In terms of delivery, leveraging trusted local-community initiatives, faith and spiritual leaders could help credibly ensure that illiterate people are not left out of critical awareness-raising efforts. Special campaigns targeting children and teenagers should be prioritized as well, as about 50% of the world’s 25.9 million refugees globally are under the age of 18.

It is also crucial to see that people are aware that they can report their own or a neighbours’ symptoms and get access to healthcare without the fear of prejudice, social stigma, deportation or arrest. This would be particularly key in the countries of the Middle East, home to many urban refugees who tend to be more integrated into the local population but with no healthcare access.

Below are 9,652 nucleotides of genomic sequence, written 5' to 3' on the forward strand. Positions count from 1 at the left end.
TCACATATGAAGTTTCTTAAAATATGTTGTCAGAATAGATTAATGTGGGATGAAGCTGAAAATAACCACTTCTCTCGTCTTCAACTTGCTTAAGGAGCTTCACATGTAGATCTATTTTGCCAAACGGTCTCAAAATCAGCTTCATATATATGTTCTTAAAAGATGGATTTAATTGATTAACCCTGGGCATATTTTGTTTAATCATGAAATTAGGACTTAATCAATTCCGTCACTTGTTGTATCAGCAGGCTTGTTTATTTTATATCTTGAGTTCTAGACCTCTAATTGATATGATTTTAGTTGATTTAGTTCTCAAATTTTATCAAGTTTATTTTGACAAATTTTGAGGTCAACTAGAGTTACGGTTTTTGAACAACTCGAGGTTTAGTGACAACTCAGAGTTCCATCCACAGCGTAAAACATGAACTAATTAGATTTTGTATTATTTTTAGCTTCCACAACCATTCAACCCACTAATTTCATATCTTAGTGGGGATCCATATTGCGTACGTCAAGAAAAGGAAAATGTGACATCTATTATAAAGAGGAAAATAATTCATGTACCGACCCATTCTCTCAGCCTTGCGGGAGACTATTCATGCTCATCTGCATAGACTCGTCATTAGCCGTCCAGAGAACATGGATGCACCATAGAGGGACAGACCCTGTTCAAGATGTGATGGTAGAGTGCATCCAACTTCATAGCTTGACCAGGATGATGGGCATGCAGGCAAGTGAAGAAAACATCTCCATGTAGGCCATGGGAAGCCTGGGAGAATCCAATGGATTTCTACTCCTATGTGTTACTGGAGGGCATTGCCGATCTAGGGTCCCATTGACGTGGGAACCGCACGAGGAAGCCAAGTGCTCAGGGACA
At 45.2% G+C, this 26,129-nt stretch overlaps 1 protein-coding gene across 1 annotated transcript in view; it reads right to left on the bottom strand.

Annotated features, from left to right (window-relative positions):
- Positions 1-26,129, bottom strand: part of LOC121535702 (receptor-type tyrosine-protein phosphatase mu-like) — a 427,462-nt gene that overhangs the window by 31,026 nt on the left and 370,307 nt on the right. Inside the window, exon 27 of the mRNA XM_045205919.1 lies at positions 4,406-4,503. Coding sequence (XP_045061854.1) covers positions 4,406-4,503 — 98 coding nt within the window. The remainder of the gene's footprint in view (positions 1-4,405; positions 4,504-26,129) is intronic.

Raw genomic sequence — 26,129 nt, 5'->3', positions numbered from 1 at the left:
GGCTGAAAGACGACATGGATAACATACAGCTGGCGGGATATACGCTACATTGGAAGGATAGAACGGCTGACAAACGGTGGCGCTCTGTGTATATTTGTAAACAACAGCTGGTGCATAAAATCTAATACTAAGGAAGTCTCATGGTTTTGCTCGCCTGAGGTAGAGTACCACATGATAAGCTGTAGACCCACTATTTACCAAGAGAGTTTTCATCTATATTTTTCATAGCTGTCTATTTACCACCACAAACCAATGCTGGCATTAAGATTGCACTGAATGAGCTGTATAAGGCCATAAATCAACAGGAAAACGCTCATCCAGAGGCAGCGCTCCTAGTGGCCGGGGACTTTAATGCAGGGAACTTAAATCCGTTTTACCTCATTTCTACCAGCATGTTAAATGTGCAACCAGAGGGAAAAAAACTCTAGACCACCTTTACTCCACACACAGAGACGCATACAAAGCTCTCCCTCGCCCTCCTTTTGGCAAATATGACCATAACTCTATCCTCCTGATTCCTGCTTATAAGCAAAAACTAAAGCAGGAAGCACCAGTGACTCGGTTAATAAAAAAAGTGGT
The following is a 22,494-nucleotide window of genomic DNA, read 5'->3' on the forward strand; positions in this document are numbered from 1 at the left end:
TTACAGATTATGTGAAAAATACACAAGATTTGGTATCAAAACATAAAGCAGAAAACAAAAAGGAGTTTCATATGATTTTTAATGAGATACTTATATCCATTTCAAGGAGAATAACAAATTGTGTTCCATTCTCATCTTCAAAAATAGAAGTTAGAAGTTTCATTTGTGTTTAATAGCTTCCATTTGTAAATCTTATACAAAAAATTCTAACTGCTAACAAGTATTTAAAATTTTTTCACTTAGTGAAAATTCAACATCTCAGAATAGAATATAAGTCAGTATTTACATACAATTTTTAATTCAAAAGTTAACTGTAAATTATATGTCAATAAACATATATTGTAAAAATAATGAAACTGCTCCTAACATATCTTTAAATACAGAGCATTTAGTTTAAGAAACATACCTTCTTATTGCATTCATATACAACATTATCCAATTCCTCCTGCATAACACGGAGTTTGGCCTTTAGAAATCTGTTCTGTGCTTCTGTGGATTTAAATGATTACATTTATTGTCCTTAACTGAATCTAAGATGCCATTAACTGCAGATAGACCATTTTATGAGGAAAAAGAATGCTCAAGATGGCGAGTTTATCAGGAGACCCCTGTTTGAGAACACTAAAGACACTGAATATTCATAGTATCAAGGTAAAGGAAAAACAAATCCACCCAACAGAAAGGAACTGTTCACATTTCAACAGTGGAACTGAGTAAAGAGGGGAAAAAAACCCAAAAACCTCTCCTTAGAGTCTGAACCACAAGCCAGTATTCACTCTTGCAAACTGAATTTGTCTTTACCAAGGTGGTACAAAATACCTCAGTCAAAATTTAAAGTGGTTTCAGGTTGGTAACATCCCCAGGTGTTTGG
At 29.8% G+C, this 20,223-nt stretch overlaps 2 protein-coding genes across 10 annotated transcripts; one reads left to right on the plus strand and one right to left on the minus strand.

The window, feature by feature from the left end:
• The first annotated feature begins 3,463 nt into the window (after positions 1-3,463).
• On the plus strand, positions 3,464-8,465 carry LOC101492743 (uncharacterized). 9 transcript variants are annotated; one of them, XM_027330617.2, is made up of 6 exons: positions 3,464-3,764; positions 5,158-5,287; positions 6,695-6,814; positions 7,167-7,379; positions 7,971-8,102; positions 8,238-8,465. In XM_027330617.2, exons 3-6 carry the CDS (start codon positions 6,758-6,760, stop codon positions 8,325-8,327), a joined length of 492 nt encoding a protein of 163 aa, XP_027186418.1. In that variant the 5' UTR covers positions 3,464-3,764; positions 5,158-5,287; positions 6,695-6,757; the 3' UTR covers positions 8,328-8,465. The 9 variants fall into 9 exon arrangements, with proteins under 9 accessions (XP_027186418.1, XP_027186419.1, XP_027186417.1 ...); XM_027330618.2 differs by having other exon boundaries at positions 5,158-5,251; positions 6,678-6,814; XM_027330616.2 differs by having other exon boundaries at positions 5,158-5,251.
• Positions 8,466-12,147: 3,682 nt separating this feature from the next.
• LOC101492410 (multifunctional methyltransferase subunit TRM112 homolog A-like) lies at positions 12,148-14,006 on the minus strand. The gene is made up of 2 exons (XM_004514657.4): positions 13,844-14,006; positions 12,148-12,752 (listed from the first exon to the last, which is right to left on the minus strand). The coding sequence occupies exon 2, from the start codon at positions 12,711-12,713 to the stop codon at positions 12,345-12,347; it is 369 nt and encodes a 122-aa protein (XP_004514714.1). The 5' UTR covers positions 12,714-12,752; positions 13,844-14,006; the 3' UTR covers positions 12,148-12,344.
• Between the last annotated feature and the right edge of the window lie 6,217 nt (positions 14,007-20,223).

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In parallel, most governments are understandably focused on ramping up their local healthcare production and delivery systems, targeting dense urban centres and high traffic areas and infrastructure.

Vulnerable communities can become a second thought for governments focused on dealing with nationals that have not been displaced and whose voices might be stronger at the ballot box when the time comes. With the IMF pledging $50 billion to fight the spread of the coronavirus, the World Bank pledging $12 billion, the International Organization for Migration (IOM) launching a $17 million strategic plan and the Global Fund providing donors with the ability to switch grants towards COVID-19, there is an opportunity to ensure that funds are earmarked for ramping up the prevention and diagnostic efforts in camps in key countries in Asia, the Middle East and Sub-Sahara Africa.

2. Supporting government response through innovative partnerships